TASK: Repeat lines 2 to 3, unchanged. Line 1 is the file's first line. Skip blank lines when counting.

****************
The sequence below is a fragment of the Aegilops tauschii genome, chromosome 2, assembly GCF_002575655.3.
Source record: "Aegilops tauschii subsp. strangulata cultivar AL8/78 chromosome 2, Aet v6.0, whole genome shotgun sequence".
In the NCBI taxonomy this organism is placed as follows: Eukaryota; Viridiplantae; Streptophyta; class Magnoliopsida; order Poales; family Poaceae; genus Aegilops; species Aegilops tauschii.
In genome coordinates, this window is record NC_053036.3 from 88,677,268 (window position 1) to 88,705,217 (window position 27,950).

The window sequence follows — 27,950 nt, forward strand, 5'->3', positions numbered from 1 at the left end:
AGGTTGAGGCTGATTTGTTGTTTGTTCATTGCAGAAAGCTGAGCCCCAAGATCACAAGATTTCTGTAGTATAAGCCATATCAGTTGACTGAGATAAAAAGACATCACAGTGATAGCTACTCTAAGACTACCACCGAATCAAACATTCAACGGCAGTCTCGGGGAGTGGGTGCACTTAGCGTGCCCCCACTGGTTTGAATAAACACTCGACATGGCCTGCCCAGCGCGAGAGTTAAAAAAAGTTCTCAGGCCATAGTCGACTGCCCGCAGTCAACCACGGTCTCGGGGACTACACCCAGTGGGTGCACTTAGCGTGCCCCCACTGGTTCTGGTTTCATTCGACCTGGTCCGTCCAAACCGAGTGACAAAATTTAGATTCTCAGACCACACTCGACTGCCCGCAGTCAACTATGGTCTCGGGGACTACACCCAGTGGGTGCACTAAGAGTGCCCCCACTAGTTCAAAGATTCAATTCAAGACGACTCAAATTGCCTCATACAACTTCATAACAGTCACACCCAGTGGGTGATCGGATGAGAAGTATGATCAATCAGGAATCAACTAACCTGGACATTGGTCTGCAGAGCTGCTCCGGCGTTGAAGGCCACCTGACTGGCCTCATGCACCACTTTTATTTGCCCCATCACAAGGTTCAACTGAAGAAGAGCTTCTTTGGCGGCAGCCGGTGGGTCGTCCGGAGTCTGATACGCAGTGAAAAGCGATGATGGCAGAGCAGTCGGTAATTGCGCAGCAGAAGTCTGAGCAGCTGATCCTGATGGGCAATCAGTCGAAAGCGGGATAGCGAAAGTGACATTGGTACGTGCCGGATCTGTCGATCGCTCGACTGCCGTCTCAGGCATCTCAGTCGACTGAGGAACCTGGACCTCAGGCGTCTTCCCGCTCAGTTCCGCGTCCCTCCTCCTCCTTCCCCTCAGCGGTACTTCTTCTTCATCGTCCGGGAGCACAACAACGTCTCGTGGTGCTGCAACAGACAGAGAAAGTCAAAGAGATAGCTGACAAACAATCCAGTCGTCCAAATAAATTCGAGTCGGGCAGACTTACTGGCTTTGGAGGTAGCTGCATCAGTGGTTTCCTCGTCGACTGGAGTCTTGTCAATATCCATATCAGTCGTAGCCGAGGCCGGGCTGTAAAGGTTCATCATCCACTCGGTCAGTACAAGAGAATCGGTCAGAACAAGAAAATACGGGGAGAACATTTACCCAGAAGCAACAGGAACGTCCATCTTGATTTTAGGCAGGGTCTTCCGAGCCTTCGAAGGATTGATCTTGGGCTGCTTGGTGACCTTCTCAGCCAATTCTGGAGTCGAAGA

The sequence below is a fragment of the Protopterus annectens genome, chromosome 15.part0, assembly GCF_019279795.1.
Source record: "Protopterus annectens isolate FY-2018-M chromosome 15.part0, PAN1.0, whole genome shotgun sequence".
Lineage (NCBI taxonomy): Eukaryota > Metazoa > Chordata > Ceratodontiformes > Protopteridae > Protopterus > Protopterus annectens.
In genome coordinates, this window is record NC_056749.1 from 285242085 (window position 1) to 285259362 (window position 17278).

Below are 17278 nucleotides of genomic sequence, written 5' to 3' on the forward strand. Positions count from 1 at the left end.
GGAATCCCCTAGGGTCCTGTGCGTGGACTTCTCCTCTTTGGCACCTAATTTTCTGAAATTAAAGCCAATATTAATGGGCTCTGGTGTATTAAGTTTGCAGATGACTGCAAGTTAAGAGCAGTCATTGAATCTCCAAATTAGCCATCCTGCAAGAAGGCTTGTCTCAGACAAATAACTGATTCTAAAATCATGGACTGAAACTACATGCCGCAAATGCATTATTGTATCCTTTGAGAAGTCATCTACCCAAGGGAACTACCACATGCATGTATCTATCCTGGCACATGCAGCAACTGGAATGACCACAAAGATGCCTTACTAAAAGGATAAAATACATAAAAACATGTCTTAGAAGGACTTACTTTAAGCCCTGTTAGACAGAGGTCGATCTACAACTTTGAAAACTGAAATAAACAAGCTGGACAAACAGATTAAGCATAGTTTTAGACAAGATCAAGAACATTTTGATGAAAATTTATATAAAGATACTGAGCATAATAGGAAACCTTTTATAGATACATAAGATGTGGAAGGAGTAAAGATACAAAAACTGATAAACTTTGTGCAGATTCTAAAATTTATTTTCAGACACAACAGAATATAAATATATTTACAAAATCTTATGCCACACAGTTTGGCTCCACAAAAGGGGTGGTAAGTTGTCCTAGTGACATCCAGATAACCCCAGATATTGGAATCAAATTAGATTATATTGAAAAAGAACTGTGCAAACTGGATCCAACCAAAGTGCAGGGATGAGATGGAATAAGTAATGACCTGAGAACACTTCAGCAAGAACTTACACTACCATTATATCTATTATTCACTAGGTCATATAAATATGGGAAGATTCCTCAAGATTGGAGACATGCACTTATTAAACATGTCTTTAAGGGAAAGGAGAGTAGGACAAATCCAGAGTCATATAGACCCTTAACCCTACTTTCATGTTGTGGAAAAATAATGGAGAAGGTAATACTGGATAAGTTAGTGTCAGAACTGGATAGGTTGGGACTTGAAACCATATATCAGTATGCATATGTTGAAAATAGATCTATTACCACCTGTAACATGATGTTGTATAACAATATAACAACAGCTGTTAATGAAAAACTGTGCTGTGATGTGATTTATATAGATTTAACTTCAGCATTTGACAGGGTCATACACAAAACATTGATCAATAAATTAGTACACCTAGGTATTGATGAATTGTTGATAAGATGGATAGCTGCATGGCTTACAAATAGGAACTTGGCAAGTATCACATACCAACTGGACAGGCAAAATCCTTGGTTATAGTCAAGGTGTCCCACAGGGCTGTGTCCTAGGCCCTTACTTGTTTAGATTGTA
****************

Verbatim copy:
Source record: "Aegilops tauschii subsp. strangulata cultivar AL8/78 chromosome 2, Aet v6.0, whole genome shotgun sequence".
In the NCBI taxonomy this organism is placed as follows: Eukaryota; Viridiplantae; Streptophyta; class Magnoliopsida; order Poales; family Poaceae; genus Aegilops; species Aegilops tauschii.